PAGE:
MEXICO CITY, June 7 (Reuters) - Grupo Mexico retook control of Mexico's biggest copper mine after hundreds of federal police dislodged protesting workers on strike for nearly three years, the government and the company said on Monday.
Hundreds of police backed by helicopters arrived Sunday evening, surprising miners guarding the entrance. A company source said the Cananea mine, which once produced 40 percent of Mexico's copper but has been closed since July 2007, could be running again as soon as the end of this year.
The copper pit has enough reserves to be mined for the next seven decades, Xavier Garcia de Quevedo, head of Grupo Mexico's mining arm, told a news conference.
He estimated that the strike caused the company to lose 530,000 tonnes of production worth $3.5 billion.
The raid enraged the national miners' union, which called on the government to withdraw the police. The union was deciding what steps it would take next, a spokesman said.
The government ordered the takeover after a court ruled in February that striking workers could be fired. There was no explanation as to why the government had not acted sooner.
After the police surrounded Cananea, the miners' families marched to the mine's gates where they were met by police firing tear gas, Manny Armenta, a visiting U.S. representative of the United Steelworkers union, said. The U.S. union has backed the miners.
"They caught everyone by surprise. They came in through the back side by the river...They shot tear gas at us," Armenta told Reuters. "Obviously tensions are very high. The miners are very, very upset."
A fire was started in an abandoned company building near the mine but no one was reported injured.
Armenta said the union wants to avoid more violent clashes.
Cananea, near the U.S.-Mexico border, is a potent symbol of the country's labor movement. It was where a clash helped spark the Mexican Revolution in 1910.
"The national mining union holds President Felipe Calderon's government responsible for any violence or bloodshed that may happen now and demands a reversal of this illegal, military invasion," the union said in a statement.
Grupo Mexico said it is beginning to evaluate damage to machines and equipment at the mine after years of disuse.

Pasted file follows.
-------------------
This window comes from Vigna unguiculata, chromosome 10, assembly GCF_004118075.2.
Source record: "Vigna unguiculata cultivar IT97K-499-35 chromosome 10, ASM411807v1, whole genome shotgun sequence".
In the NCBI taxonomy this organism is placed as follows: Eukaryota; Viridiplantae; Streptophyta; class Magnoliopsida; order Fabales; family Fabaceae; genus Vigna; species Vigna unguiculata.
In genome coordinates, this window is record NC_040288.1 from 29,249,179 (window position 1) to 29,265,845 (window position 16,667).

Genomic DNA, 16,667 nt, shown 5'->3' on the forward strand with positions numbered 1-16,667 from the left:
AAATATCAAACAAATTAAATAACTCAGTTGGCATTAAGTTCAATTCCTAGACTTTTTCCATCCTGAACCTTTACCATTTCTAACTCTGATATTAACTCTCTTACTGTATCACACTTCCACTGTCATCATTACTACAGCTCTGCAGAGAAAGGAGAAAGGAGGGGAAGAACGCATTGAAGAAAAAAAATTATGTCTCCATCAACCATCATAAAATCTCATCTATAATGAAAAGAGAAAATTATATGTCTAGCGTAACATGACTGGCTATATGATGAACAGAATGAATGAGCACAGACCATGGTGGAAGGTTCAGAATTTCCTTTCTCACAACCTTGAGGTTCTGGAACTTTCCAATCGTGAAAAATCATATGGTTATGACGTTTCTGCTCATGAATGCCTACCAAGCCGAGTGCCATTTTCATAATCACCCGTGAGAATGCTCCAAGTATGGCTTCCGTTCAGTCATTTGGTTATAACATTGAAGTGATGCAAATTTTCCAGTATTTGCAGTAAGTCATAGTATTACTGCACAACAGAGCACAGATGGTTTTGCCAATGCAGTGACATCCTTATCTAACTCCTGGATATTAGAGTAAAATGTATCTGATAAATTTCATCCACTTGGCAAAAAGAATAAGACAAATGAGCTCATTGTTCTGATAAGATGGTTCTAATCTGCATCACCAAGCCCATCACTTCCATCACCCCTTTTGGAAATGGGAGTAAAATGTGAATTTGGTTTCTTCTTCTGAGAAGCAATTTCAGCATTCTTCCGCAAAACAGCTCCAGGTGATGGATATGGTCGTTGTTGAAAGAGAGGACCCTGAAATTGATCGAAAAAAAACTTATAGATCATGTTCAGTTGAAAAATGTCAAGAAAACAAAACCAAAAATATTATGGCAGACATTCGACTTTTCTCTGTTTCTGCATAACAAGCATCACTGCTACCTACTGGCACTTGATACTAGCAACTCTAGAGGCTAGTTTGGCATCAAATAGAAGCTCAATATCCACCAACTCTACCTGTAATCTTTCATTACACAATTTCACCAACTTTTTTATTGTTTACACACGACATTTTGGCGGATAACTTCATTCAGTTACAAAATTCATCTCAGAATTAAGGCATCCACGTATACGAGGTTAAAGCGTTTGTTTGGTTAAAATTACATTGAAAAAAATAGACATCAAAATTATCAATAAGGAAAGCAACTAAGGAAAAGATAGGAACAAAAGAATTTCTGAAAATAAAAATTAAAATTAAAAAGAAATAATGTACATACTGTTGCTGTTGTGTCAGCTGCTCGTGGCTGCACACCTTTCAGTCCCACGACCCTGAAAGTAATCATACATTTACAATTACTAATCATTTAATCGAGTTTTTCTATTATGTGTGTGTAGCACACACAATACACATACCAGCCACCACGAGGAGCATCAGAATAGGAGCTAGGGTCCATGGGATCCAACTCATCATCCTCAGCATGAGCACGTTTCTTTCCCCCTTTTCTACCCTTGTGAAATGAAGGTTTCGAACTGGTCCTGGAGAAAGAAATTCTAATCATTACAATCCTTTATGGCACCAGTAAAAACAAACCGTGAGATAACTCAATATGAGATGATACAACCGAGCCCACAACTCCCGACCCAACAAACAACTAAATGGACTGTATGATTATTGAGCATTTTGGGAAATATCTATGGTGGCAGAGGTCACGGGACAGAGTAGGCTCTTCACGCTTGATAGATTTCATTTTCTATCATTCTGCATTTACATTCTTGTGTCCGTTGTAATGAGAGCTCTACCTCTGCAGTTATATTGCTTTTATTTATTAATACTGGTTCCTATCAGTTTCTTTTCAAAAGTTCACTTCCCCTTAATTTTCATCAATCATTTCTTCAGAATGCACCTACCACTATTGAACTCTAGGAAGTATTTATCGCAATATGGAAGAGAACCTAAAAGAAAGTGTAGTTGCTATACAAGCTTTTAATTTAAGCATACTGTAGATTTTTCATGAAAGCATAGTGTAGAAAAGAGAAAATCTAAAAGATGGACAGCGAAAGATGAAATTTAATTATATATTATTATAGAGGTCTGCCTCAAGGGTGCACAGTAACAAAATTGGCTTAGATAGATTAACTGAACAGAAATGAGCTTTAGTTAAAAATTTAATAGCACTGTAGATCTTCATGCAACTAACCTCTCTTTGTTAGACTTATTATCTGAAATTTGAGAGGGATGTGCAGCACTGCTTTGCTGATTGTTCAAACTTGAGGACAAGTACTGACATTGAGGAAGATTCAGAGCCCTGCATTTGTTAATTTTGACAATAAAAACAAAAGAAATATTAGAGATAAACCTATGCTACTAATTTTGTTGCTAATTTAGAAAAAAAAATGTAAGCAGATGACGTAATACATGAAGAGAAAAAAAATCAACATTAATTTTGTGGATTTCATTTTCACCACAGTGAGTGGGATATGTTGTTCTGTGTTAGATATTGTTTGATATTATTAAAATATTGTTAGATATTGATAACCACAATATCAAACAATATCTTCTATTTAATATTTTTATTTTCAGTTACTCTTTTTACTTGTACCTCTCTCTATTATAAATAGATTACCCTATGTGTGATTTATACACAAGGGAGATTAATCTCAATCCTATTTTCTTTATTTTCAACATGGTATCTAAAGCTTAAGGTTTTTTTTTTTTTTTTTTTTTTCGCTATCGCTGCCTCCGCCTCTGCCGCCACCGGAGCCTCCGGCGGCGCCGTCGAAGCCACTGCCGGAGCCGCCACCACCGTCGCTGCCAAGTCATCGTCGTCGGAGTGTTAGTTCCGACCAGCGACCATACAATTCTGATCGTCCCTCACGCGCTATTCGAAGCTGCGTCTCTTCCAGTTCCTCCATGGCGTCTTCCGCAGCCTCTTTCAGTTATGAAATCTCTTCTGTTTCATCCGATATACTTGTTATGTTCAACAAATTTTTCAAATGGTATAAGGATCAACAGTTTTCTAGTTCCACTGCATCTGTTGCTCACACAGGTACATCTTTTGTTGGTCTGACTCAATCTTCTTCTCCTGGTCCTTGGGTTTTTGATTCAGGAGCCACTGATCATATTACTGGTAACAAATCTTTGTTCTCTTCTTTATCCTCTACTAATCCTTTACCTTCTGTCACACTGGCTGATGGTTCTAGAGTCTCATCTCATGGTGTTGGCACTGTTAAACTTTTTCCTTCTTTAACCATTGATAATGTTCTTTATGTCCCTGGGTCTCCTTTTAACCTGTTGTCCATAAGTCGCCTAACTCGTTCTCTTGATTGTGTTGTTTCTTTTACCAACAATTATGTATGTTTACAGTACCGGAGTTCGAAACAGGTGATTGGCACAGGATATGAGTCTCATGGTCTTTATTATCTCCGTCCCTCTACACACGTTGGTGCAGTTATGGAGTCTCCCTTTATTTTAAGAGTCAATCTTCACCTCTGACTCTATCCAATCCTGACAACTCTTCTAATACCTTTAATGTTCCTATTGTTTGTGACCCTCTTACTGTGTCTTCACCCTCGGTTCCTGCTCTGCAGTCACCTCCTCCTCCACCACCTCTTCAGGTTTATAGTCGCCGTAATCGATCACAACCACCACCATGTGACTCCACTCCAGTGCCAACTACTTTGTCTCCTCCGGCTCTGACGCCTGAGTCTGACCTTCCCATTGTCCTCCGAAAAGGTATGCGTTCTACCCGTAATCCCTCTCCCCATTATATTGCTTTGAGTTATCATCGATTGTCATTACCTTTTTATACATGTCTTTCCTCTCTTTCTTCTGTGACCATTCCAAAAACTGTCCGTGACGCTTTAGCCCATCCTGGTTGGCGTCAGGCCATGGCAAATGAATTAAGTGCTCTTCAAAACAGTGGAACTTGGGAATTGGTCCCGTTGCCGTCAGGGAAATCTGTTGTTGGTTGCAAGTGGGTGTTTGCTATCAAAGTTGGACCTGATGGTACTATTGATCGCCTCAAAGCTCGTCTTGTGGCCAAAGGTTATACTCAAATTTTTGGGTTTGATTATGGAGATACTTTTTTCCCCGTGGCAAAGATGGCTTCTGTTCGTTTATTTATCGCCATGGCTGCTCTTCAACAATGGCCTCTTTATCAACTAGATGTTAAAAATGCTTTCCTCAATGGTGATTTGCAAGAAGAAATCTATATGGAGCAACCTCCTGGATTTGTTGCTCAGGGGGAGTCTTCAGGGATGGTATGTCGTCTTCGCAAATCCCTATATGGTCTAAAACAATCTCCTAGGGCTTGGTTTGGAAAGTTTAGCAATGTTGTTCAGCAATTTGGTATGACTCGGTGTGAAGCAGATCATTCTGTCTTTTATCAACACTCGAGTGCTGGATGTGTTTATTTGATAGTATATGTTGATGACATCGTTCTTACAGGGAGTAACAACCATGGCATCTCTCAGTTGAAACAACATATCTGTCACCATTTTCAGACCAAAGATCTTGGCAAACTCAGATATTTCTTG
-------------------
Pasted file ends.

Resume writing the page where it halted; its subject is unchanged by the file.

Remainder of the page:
A Grupo Mexico executive, who asked not to be named, told Reuters the mine could be running by the end of the year, but would not give a precise target date.
"To bring the mine back up to the capacity where it was before will take months," said the source. "We would like to be producing close to capacity before the end of the year."
INVESTMENTS ON HOLD
The union said state police had also raided the Pasta de Conchos coal mine in the northern state of Coahuila, where a massive explosion in 2006 killed 65 workers.
Pasta de Conchos has been shut since then, but the accident remains a flashpoint between the union and Grupo Mexico.
At Cananea miners laid down their tools in July 2007, protesting health and safety standards. A dispute between authorities and the union's leader Napoleon Gomez complicated the strike.
Gomez, reelected by workers but not recognized by the government, is living in Canada to avoid arrest on embezzlement charges he says Mexico has fabricated because of his defense of workers rights.
The company has said it will cost $100 million to repair and replace damaged equipment before the mine can reopen.
Grupo Mexico is offering buyout packages to the striking workers.
The strike held up a $3.8 billion expansion project that would more than double Cananea's capacity to 460,000 tonnes a year from 190,000 tonnes now.
Another $2 billion investment at Grupo Mexico's El Arco project in Baja California has been stalled due to uncertainty caused by the strike, since Cananea has industrial facilities that process copper mined at other sites.
El Arco was expected to start production in 2012 with a capacity to produce 190,000 tonnes of copper.
The two projects, if built, would turn Mexico into the world's No. 2 copper producer, Grupo Mexico's Garcia de Quevedo told Reuters in April.
Grupo Mexico (GMEXICOB.MX) shares ended the day down 3.03 percent at 28.19 pesos per share, in line with a weaker Mexican stock index. ($1=12.91 pesos)